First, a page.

REVIEW | Oppenheimer


While you’d have to be living under a rock to have missed the peak pop culture phenomenon that is the relationship between Christopher Nolan’s latest film, Oppenheimer, and Greta Gerwig’s Barbie, the pair have inspired memes-galore, with a new type of unanimously shared film-viewing experience dubbed the ‘Barbinheimer’ effect.

Oppenheimer stars what could be, at this point, deduced to be Nolan’s favourite actor, Cillian Murphy. The film is a three-hour visual experience that is impossible to pull your eyes away from. Murphy, of course, delivers a sensitive, thoughtful and magnetic performance as Robert Oppenheimer, piquing viewer’s interest in a man known well by name but perhaps less understood than he should be, which Nolan has undertaken with this film to rectify.

The film follows the journey of Oppenheimer’s creation of the atomic bomb, exploring every moral avenue and the passions and enigmatic nature of a complex man who had an even more complex relationship with his life’s purpose, romantic relationships, and himself.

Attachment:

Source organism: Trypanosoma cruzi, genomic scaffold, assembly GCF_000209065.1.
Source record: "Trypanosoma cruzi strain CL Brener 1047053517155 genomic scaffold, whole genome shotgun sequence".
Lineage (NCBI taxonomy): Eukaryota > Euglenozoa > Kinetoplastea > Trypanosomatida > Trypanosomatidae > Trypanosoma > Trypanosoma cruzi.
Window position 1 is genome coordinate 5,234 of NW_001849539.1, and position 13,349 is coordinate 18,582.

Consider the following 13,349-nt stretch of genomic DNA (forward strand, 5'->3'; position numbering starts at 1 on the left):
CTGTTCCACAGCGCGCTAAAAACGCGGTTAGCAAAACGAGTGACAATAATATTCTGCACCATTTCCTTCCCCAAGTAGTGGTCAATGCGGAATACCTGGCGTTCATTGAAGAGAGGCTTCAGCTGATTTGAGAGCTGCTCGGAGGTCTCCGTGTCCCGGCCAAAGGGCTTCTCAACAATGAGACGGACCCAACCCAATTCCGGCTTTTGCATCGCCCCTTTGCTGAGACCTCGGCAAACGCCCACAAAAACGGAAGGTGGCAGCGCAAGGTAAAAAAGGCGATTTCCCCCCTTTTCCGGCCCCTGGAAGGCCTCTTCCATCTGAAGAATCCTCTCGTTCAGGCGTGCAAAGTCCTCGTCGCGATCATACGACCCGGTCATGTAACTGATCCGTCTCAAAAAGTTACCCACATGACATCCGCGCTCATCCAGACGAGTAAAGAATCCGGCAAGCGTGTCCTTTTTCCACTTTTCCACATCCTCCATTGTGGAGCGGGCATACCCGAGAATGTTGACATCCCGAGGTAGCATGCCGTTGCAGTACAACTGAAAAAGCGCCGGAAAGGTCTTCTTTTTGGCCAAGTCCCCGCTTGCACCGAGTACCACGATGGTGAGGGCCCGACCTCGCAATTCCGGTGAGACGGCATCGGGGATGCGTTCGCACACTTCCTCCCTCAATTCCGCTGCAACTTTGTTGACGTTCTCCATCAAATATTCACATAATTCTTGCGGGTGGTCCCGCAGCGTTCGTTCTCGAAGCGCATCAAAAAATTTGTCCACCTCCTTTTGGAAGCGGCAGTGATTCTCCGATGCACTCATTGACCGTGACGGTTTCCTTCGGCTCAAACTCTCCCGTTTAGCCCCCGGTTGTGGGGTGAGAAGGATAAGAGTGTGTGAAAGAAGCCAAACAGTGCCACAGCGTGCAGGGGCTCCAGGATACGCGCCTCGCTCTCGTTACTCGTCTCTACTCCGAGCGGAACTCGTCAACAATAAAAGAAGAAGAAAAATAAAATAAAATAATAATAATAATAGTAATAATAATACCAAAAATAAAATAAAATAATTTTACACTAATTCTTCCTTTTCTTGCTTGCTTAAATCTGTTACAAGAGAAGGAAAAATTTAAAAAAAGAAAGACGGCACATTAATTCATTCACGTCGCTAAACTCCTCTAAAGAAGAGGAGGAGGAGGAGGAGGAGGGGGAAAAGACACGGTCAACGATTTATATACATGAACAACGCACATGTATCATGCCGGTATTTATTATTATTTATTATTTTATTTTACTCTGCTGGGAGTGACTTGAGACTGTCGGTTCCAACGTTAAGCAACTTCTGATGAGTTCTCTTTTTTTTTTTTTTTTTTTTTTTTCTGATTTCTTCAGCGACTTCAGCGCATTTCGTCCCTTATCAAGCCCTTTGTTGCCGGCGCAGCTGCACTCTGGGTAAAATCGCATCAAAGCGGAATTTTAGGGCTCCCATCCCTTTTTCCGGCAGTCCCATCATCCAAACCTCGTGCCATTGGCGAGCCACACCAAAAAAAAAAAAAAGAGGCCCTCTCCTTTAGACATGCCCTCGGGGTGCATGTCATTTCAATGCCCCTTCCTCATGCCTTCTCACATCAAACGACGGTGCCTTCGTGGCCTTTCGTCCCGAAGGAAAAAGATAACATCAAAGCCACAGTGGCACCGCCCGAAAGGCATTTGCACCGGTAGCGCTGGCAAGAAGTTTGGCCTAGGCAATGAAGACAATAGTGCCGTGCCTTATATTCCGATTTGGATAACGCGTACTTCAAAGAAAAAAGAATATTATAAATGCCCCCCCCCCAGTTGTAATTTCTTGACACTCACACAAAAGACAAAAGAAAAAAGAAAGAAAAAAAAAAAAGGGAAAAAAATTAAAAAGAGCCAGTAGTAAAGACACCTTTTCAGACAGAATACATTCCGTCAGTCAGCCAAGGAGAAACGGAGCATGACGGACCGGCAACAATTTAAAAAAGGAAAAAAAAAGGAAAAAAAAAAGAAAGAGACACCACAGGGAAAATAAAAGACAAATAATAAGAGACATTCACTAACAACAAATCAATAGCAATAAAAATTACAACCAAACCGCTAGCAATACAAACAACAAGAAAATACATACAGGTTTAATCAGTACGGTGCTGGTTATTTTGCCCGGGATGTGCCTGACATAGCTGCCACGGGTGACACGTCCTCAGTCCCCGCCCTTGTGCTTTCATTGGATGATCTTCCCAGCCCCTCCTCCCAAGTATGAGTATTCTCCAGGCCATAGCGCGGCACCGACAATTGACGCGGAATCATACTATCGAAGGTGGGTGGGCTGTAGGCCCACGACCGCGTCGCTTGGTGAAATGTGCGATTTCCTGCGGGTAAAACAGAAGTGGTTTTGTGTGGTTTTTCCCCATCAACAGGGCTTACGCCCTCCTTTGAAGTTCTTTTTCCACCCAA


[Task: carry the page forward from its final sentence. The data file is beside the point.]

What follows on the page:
Also starring Emily Blunt, cast as his fiery, staunch, and sharp wife, Katherine Oppenheimer Vissering. Her loyalty to her husband is unquestioning. However, her method of showing her love presents a delightful paradox of a woman who does not fall into the category of being a wife you would expect of the period. Robert is lost in a world of his own, with a curious and open mind that is obsessive with his work and wanders in every other intellectual avenue. Katherine is a powerful, stubborn, independent force of strength, making both well-matched for each other but seemingly not so well-matched as parents.

Robert Downey Jr plays Lewis Strauss, a role tailored perfectly to him, with Strauss and his relationship with Oppenheimer cast in many different lights, providing an emotional to and froing viewing experience.

The journey of Robert’s life, early romances, and the inevitability of fulfilment as the maker of the atomic bomb, the film crosses over several decades, keeping viewers engaged throughout.